Paganism is another problematic current. I have a sincere sympathy for animism and the spiritual wisdom of tribal peoples, representing as they do a powerful critique and opposition to rationalism and modern instrumentalist civilization. But the discourse I saw in the pagan workshop (and in discussions with a few people who had participated in the solstice celebration) raised more questions than it answered. There was a marked anti-intellectual attitude among many that made it difficult to discuss historical paganism and the relationship between it and anarchy. The contrasts pagans made with christianity were frequently simplistic, and they had no answer to how paganism was to avoid authoritarianism except to say that it is a “powerful tool” that could be misused.
For tribal peoples, a spiritual relationship with the earth had a context and was deeply rooted in the social, but for modern (detribalized) people, it can be dangerously contrived. Pagan anarchists (or anarchist pagans, as the case may be) should consider the problem of charisma, emotional identification, and domination, as well as the myriad pagan-fascist and socially quietistic spiritual movements in the U.S. and Europe before they announce that paganism is “inherently libertarian” and “the essence of anarchy,” as one starry-eyed solstice worshiper told me the next day.
As a general, intuitive orientation, animism makes sense, but to refuse to see our actual separation from nature and the problems and responsibilities it raises, to throw away a necessary skepticism, is to reduce the animist insight to ideology—which has potentially sinister consequences. (The 19th century anarchist throwbacks who briefly picketed the pagan workshop, however, without even discussing the question with the pagans, were certainly no better in their rationalist positivism. They can’t even imagine the sacred character of the very land they are trodding on; they need to take at least a year off, get out in the woods, and read some good books about primal peoples.)
Someone suggested putting together a discussion around the theme “Beyond Anarchism,” which might have led in an interesting direction. I believe in the need for a new revolutionary discourse which stands on the history of revolutionary movements, a critique of technological civilization and instrumentalism, and a visionary recognition of our primal roots. But that is as yet too much to expect of the anarchist movement, and may always be.
Nevertheless, the wide variety of anarchist views comes with the territory, and underlies both the movement’s strengths and weaknesses. The classical anarchist movement was eclipsed once and for all in the 1930’s with the defeat of the Spanish Revolution, and it’s not about to be revived. As George Woodcock writes in the epilogue to his history of anarchism, “Lost causes may be the best causes—they usually are—but once lost they are never won again.”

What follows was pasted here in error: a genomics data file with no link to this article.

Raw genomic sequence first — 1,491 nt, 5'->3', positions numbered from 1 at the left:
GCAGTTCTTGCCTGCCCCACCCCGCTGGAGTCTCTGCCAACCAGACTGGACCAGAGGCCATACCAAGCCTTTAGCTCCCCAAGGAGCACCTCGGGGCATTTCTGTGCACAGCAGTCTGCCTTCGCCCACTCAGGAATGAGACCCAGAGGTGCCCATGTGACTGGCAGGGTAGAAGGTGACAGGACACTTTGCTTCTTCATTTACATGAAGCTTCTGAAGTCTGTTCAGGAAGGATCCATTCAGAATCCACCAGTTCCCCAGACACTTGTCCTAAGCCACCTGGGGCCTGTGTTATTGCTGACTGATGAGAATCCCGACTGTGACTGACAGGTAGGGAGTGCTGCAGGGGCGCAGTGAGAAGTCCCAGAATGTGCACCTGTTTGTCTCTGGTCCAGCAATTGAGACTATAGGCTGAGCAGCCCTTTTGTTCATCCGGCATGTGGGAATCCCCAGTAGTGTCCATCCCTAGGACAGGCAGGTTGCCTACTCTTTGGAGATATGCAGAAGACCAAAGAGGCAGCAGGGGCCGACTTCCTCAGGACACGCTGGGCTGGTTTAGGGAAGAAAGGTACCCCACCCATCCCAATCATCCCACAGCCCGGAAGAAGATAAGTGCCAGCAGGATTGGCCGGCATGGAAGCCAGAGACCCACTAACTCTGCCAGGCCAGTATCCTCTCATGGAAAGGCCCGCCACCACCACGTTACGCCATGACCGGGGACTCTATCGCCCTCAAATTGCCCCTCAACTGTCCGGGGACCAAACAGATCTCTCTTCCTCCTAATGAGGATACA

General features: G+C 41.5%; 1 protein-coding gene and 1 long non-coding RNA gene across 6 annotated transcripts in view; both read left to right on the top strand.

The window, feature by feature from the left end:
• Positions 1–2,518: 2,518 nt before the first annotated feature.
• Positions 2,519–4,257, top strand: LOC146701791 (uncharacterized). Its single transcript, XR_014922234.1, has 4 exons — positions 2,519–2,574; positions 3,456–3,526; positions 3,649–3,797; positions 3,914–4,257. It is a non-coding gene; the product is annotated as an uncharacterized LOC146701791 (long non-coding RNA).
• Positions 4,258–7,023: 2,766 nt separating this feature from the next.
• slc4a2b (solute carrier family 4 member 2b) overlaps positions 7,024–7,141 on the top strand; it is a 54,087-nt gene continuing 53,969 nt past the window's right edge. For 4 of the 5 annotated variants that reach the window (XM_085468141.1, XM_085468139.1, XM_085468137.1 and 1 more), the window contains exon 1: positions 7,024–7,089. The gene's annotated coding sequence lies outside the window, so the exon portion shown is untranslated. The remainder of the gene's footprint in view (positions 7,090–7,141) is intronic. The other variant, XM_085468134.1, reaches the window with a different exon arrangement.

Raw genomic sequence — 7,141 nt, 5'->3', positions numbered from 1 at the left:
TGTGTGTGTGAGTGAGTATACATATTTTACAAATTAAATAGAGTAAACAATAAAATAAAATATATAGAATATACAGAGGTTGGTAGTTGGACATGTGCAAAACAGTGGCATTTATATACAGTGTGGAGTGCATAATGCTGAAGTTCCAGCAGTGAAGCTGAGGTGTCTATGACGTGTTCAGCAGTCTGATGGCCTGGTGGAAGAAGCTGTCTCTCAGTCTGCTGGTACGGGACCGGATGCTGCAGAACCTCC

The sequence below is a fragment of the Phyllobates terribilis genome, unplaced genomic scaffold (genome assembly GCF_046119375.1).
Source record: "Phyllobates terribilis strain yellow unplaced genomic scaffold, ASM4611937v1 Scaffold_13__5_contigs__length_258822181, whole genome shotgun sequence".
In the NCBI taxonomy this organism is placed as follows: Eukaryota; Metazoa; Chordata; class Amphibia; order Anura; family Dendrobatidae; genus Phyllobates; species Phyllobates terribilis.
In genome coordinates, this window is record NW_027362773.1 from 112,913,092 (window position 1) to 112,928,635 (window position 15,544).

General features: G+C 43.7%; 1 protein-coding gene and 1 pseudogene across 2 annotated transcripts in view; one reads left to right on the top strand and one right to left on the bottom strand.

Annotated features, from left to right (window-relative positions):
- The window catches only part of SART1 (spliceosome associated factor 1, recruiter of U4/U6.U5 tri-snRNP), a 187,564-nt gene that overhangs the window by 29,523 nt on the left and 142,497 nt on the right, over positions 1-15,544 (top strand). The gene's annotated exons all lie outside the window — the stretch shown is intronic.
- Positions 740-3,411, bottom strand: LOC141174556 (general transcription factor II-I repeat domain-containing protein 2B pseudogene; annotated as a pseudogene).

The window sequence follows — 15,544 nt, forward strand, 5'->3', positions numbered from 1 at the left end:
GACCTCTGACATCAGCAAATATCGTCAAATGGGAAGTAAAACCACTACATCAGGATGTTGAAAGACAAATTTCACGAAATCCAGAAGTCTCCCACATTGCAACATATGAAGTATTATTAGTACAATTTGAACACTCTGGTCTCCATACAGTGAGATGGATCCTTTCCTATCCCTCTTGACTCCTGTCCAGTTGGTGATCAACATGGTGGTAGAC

But, he continues, “ideas do not die… And when we turn to the anarchist idea, we realize that it is not merely older than the historical anarchist movement, but it has also spread far beyond its boundaries.” Anarchism as ideology is, like all isms, a wasm. But anarchy lives, and an anarchist orientation is critical to a struggle for human liberty. In fact, a generalized antiauthoritarian orientation is playing a role in the wider radicalization that has begun to sweep this country since 1980, particularly though not exclusively among young people. It can play a healthy role in overcoming the error made in the past, as in the 1960’s, in succumbing to authoritarian politics, reformism, spiritual quietism, and social passivity.
Anarchy as a general perspective and living idea can shift the entire political spectrum of the current radicalization, moving it towards a more revolutionary and liberatory position by its intransigent vision of freedom and its rejection of hierarchy and all forms of domination. By renewing and deepening a vision that includes past forms of freedom (anarchies) and contemporary forms of revolt and radical social discourse, we can move beyond ideology towards genuine radical transformation and egalitarian human communities. But anarchists must critically view their own counter culture, history, and current trajectory. If we can, we may assist in opening up the whole of society in a way that can take it all, as somebody once said, beyond the point of no return. Everyone else is arguing the logic of power. We can make a difference. Let’s do it.
Thanks to the entire Minneapolis anarchist group for the hard work that went into organizing the gathering.
FE Note: The following are three responses from among those who attended the Gathering. Space limitations kept us from printing others we had received, but they will be published in our next regular edition. We welcome other responses.
“…feeling a sense of solidarity.”
Despite a minor case of malnutrition and a regrettable lack of sleep, I would still refer to the ’87 Anarchist gathering as a success. In my mind there are two major incentives towards staging such an event. The first is to come away from the gathering with actual and concrete progress having been made. I believe that this was accomplished in several ways.